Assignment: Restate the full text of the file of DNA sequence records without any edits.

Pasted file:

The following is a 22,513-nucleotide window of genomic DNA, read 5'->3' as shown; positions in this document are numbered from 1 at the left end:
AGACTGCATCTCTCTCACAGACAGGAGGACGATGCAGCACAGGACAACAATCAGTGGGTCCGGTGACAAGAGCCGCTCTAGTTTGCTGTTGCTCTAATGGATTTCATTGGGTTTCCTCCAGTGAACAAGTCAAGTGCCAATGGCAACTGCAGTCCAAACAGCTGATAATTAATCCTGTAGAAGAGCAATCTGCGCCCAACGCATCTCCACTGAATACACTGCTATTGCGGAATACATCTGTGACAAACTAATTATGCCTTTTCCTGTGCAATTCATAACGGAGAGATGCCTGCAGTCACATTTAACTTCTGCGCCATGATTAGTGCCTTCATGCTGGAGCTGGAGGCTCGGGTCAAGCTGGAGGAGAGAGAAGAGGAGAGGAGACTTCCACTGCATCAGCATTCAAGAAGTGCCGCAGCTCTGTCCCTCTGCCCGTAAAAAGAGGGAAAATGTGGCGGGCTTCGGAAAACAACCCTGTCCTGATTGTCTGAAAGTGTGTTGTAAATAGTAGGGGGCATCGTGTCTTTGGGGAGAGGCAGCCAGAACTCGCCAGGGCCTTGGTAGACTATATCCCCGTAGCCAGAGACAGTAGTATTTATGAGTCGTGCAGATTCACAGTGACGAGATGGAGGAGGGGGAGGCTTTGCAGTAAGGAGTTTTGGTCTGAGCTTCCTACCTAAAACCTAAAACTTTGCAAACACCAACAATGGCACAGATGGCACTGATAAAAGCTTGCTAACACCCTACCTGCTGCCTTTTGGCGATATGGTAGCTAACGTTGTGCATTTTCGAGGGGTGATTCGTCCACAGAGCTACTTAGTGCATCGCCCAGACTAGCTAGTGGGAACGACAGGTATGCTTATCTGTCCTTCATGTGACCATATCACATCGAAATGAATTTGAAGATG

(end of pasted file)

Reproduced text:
The following is a 22,513-nucleotide window of genomic DNA, read 5'->3' as shown; positions in this document are numbered from 1 at the left end:
AGACTGCATCTCTCTCACAGACAGGAGGACGATGCAGCACAGGACAACAATCAGTGGGTCCGGTGACAAGAGCCGCTCTAGTTTGCTGTTGCTCTAATGGATTTCATTGGGTTTCCTCCAGTGAACAAGTCAAGTGCCAATGGCAACTGCAGTCCAAACAGCTGATAATTAATCCTGTAGAAGAGCAATCTGCGCCCAACGCATCTCCACTGAATACACTGCTATTGCGGAATACATCTGTGACAAACTAATTATGCCTTTTCCTGTGCAATTCATAACGGAGAGATGCCTGCAGTCACATTTAACTTCTGCGCCATGATTAGTGCCTTCATGCTGGAGCTGGAGGCTCGGGTCAAGCTGGAGGAGAGAGAAGAGGAGAGGAGACTTCCACTGCATCAGCATTCAAGAAGTGCCGCAGCTCTGTCCCTCTGCCCGTAAAAAGAGGGAAAATGTGGCGGGCTTCGGAAAACAACCCTGTCCTGATTGTCTGAAAGTGTGTTGTAAATAGTAGGGGGCATCGTGTCTTTGGGGAGAGGCAGCCAGAACTCGCCAGGGCCTTGGTAGACTATATCCCCGTAGCCAGAGACAGTAGTATTTATGAGTCGTGCAGATTCACAGTGACGAGATGGAGGAGGGGGAGGCTTTGCAGTAAGGAGTTTTGGTCTGAGCTTCCTACCTAAAACCTAAAACTTTGCAAACACCAACAATGGCACAGATGGCACTGATAAAAGCTTGCTAACACCCTACCTGCTGCCTTTTGGCGATATGGTAGCTAACGTTGTGCATTTTCGAGGGGTGATTCGTCCACAGAGCTACTTAGTGCATCGCCCAGACTAGCTAGTGGGAACGACAGGTATGCTTATCTGTCCTTCATGTGACCATATCACATCGAAATGAATTTGAAGATG